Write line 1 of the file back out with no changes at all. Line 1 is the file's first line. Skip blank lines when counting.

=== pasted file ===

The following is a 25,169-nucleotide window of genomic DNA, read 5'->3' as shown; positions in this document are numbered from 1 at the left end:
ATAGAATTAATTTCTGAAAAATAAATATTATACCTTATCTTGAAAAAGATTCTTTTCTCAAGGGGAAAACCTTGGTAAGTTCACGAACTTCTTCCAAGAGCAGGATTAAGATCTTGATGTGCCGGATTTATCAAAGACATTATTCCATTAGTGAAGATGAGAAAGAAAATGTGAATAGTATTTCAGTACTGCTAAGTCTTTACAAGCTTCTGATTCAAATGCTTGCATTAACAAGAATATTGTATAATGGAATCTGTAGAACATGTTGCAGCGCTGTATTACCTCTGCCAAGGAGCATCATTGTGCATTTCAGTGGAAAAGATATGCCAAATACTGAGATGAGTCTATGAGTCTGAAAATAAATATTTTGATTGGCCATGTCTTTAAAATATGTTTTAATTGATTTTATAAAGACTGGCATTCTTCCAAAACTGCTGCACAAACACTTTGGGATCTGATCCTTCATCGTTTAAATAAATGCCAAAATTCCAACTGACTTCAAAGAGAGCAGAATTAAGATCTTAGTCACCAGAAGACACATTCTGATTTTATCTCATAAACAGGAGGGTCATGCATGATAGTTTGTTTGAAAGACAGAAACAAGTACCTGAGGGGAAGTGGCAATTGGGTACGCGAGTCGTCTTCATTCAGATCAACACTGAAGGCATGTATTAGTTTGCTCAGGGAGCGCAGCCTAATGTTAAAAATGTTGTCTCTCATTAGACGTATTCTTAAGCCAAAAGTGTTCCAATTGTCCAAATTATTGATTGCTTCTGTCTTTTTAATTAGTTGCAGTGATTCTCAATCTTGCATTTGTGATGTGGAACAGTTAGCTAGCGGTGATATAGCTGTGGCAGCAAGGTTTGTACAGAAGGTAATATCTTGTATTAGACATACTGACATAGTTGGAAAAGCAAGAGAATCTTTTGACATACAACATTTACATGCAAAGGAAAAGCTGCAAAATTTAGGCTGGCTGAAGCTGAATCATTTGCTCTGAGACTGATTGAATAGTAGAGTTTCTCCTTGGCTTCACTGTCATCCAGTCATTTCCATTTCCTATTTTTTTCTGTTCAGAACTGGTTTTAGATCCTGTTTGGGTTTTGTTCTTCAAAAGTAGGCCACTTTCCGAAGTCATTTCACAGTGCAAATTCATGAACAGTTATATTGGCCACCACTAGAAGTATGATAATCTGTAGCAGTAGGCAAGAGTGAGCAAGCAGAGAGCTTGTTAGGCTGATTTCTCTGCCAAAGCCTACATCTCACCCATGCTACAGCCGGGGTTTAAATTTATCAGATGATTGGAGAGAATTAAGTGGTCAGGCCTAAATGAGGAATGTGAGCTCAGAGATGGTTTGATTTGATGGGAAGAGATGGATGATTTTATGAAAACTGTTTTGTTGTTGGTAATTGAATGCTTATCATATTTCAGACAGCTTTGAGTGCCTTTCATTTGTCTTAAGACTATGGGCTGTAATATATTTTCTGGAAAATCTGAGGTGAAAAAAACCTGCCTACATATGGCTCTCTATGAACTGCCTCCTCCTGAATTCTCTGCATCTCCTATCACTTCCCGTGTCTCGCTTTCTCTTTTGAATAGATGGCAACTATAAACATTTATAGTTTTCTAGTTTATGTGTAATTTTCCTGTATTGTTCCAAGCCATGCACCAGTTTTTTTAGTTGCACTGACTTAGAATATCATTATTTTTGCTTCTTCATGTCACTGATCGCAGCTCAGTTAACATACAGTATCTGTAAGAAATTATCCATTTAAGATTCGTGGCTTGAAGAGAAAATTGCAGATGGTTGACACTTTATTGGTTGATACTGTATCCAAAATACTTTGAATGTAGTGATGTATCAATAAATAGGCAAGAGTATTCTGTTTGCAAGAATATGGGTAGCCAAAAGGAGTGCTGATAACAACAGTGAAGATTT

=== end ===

The following is a 25,169-nucleotide window of genomic DNA, read 5'->3' as shown; positions in this document are numbered from 1 at the left end: